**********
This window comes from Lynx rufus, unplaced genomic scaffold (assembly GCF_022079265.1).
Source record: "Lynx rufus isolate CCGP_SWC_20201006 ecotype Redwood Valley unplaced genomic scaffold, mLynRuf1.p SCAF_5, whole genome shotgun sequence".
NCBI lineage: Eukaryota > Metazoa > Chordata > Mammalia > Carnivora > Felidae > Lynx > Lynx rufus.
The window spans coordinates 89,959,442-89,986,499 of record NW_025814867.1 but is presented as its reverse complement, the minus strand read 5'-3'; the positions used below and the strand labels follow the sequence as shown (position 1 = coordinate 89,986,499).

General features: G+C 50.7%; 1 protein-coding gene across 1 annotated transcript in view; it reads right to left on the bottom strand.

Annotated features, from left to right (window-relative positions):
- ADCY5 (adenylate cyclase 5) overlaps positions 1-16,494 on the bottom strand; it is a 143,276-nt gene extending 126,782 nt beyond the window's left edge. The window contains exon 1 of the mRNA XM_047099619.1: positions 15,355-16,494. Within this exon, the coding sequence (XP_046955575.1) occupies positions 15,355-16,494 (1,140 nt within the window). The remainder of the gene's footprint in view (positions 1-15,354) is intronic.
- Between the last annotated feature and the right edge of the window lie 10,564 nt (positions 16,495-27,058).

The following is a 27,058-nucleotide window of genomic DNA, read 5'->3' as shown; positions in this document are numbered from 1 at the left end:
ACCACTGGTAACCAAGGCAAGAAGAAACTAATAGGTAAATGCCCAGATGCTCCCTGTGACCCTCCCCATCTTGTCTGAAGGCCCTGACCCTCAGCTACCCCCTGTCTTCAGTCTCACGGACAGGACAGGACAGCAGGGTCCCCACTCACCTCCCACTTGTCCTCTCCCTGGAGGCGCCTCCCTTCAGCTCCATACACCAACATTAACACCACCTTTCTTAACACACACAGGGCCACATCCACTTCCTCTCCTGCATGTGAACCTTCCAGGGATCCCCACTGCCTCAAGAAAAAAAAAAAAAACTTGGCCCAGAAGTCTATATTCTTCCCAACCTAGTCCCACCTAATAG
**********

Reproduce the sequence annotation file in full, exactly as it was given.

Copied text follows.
This window comes from Lynx rufus, unplaced genomic scaffold (assembly GCF_022079265.1).
Source record: "Lynx rufus isolate CCGP_SWC_20201006 ecotype Redwood Valley unplaced genomic scaffold, mLynRuf1.p SCAF_5, whole genome shotgun sequence".
NCBI lineage: Eukaryota > Metazoa > Chordata > Mammalia > Carnivora > Felidae > Lynx > Lynx rufus.
The window spans coordinates 89,959,442-89,986,499 of record NW_025814867.1 but is presented as its reverse complement, the minus strand read 5'-3'; the positions used below and the strand labels follow the sequence as shown (position 1 = coordinate 89,986,499).

General features: G+C 50.7%; 1 protein-coding gene across 1 annotated transcript in view; it reads right to left on the bottom strand.

Annotated features, from left to right (window-relative positions):
- ADCY5 (adenylate cyclase 5) overlaps positions 1-16,494 on the bottom strand; it is a 143,276-nt gene extending 126,782 nt beyond the window's left edge. The window contains exon 1 of the mRNA XM_047099619.1: positions 15,355-16,494. Within this exon, the coding sequence (XP_046955575.1) occupies positions 15,355-16,494 (1,140 nt within the window). The remainder of the gene's footprint in view (positions 1-15,354) is intronic.
- Between the last annotated feature and the right edge of the window lie 10,564 nt (positions 16,495-27,058).

The following is a 27,058-nucleotide window of genomic DNA, read 5'->3' as shown; positions in this document are numbered from 1 at the left end:
ACCACTGGTAACCAAGGCAAGAAGAAACTAATAGGTAAATGCCCAGATGCTCCCTGTGACCCTCCCCATCTTGTCTGAAGGCCCTGACCCTCAGCTACCCCCTGTCTTCAGTCTCACGGACAGGACAGGACAGCAGGGTCCCCACTCACCTCCCACTTGTCCTCTCCCTGGAGGCGCCTCCCTTCAGCTCCATACACCAACATTAACACCACCTTTCTTAACACACACAGGGCCACATCCACTTCCTCTCCTGCATGTGAACCTTCCAGGGATCCCCACTGCCTCAAGAAAAAAAAAAAAAACTTGGCCCAGAAGTCTATATTCTTCCCAACCTAGTCCCACCTAATAG